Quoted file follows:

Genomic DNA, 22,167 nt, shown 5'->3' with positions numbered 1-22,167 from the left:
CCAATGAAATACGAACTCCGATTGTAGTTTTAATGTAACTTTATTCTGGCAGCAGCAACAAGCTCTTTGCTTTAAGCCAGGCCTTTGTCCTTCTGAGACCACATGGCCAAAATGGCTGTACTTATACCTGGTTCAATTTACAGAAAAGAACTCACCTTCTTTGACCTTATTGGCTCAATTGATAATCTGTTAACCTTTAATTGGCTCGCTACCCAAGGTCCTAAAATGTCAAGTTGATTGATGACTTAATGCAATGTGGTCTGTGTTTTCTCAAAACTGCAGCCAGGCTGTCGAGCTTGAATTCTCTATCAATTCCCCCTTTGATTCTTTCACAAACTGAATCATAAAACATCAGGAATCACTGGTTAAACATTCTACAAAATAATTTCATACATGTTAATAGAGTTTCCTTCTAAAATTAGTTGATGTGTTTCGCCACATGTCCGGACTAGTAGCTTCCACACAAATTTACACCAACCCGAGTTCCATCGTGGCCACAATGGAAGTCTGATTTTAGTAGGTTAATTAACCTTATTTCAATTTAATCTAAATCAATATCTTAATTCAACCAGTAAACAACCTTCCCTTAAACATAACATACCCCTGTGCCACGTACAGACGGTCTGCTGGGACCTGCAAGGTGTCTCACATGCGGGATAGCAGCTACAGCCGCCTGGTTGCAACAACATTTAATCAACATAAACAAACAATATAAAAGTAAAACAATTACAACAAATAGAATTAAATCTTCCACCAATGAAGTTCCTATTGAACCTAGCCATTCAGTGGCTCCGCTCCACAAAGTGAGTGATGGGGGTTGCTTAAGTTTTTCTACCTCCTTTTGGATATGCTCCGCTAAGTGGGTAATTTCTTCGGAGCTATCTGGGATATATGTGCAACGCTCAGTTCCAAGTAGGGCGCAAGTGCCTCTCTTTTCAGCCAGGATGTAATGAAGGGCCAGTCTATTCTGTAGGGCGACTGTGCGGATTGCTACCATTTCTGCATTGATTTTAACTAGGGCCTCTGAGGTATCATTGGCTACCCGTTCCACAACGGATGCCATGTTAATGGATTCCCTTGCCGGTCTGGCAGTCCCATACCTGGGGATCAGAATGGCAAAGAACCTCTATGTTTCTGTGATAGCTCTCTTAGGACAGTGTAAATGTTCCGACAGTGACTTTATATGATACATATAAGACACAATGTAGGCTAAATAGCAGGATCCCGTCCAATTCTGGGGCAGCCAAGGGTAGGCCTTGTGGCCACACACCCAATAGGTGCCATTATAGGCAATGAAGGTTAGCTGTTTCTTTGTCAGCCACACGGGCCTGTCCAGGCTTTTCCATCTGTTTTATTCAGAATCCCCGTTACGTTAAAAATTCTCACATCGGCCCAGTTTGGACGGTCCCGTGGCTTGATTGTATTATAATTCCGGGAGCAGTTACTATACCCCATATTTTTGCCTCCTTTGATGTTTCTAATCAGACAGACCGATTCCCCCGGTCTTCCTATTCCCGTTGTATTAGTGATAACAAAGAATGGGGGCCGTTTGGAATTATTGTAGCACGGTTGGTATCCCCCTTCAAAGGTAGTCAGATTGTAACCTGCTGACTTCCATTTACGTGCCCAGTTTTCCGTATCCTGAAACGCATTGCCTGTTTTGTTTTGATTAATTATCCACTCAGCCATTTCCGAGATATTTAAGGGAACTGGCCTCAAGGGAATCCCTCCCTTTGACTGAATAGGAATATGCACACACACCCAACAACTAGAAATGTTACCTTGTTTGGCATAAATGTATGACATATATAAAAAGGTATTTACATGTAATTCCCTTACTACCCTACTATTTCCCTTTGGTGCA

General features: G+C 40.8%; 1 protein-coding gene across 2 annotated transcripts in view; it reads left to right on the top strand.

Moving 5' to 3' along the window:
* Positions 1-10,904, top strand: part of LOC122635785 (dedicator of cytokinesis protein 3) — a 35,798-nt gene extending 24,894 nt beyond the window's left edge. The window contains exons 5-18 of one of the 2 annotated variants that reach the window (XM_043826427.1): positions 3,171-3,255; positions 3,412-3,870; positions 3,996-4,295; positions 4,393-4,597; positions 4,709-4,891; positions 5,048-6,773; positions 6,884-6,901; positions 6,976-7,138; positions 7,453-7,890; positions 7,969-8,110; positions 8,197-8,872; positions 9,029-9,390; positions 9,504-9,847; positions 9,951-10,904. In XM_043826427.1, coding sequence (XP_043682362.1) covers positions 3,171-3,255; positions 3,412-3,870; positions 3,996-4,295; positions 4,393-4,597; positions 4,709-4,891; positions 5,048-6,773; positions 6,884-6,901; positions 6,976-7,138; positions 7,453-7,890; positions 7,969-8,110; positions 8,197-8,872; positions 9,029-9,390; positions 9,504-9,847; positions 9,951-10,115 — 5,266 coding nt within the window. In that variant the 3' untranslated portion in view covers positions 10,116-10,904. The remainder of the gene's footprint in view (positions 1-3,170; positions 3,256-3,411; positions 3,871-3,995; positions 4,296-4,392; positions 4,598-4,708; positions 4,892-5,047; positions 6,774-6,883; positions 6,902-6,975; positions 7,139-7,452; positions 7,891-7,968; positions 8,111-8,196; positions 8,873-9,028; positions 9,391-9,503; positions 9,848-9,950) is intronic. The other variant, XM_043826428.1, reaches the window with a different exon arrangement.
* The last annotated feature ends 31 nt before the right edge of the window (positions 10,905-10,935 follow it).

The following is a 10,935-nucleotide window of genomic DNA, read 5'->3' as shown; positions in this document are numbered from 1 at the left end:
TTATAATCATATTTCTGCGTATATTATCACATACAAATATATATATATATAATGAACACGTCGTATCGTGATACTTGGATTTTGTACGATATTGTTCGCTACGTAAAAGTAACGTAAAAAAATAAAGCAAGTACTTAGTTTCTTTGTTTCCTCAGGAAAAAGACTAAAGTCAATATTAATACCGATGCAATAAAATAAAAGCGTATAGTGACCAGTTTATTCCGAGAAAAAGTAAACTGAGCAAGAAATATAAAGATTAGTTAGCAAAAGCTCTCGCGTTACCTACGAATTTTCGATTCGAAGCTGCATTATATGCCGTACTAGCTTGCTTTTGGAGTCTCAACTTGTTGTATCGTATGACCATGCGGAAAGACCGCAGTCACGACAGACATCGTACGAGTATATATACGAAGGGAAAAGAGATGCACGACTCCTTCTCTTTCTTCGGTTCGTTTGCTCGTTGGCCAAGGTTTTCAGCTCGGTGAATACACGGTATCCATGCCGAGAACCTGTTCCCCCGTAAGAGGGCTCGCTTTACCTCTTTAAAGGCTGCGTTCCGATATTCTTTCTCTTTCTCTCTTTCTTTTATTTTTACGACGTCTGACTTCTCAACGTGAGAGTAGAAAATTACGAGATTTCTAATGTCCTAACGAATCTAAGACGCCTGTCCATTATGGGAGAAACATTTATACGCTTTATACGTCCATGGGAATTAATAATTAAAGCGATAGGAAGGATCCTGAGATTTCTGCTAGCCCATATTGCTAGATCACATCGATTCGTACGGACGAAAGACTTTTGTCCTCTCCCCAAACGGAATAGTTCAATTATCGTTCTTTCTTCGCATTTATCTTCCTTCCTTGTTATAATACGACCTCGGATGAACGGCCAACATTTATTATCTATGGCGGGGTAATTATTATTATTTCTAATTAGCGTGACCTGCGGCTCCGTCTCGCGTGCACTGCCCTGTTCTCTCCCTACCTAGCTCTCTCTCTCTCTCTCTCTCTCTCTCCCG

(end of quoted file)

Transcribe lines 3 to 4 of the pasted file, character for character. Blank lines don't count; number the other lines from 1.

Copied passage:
General features: G+C 40.8%; 1 protein-coding gene across 2 annotated transcripts in view; it reads left to right on the top strand.

Moving 5' to 3' along the window: